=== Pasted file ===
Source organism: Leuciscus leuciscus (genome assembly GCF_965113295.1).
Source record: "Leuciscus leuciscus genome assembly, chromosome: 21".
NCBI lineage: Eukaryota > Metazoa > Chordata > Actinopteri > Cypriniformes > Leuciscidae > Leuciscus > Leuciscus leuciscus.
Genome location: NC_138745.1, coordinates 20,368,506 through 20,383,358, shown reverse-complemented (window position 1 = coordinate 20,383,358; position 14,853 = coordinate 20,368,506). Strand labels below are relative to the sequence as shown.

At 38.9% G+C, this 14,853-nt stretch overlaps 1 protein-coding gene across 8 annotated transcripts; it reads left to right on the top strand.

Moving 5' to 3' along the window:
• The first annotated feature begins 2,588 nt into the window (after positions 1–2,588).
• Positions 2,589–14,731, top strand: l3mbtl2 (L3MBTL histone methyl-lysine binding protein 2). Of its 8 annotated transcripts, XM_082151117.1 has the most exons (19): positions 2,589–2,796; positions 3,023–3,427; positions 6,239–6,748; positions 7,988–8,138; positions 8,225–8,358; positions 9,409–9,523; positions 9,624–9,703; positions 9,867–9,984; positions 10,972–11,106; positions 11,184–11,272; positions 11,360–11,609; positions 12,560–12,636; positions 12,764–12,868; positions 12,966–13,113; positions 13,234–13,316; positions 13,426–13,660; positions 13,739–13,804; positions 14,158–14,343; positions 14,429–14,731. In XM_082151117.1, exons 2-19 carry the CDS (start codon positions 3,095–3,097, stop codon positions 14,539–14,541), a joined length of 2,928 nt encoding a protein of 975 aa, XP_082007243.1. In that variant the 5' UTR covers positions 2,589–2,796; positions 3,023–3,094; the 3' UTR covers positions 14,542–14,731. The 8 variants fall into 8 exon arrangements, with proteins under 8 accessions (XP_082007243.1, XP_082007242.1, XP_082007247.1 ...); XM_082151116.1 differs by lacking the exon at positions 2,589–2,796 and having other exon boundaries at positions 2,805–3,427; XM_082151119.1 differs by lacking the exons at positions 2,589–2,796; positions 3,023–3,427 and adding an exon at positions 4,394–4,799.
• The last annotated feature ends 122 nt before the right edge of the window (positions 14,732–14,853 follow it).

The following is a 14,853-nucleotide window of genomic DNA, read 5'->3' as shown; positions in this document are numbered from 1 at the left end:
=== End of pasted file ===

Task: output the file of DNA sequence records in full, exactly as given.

Source organism: Leuciscus leuciscus (genome assembly GCF_965113295.1).
Source record: "Leuciscus leuciscus genome assembly, chromosome: 21".
NCBI lineage: Eukaryota > Metazoa > Chordata > Actinopteri > Cypriniformes > Leuciscidae > Leuciscus > Leuciscus leuciscus.
Genome location: NC_138745.1, coordinates 20,368,506 through 20,383,358, shown reverse-complemented (window position 1 = coordinate 20,383,358; position 14,853 = coordinate 20,368,506). Strand labels below are relative to the sequence as shown.

At 38.9% G+C, this 14,853-nt stretch overlaps 1 protein-coding gene across 8 annotated transcripts; it reads left to right on the top strand.

Moving 5' to 3' along the window:
• The first annotated feature begins 2,588 nt into the window (after positions 1–2,588).
• Positions 2,589–14,731, top strand: l3mbtl2 (L3MBTL histone methyl-lysine binding protein 2). Of its 8 annotated transcripts, XM_082151117.1 has the most exons (19): positions 2,589–2,796; positions 3,023–3,427; positions 6,239–6,748; positions 7,988–8,138; positions 8,225–8,358; positions 9,409–9,523; positions 9,624–9,703; positions 9,867–9,984; positions 10,972–11,106; positions 11,184–11,272; positions 11,360–11,609; positions 12,560–12,636; positions 12,764–12,868; positions 12,966–13,113; positions 13,234–13,316; positions 13,426–13,660; positions 13,739–13,804; positions 14,158–14,343; positions 14,429–14,731. In XM_082151117.1, exons 2-19 carry the CDS (start codon positions 3,095–3,097, stop codon positions 14,539–14,541), a joined length of 2,928 nt encoding a protein of 975 aa, XP_082007243.1. In that variant the 5' UTR covers positions 2,589–2,796; positions 3,023–3,094; the 3' UTR covers positions 14,542–14,731. The 8 variants fall into 8 exon arrangements, with proteins under 8 accessions (XP_082007243.1, XP_082007242.1, XP_082007247.1 ...); XM_082151116.1 differs by lacking the exon at positions 2,589–2,796 and having other exon boundaries at positions 2,805–3,427; XM_082151119.1 differs by lacking the exons at positions 2,589–2,796; positions 3,023–3,427 and adding an exon at positions 4,394–4,799.
• The last annotated feature ends 122 nt before the right edge of the window (positions 14,732–14,853 follow it).

The following is a 14,853-nucleotide window of genomic DNA, read 5'->3' as shown; positions in this document are numbered from 1 at the left end: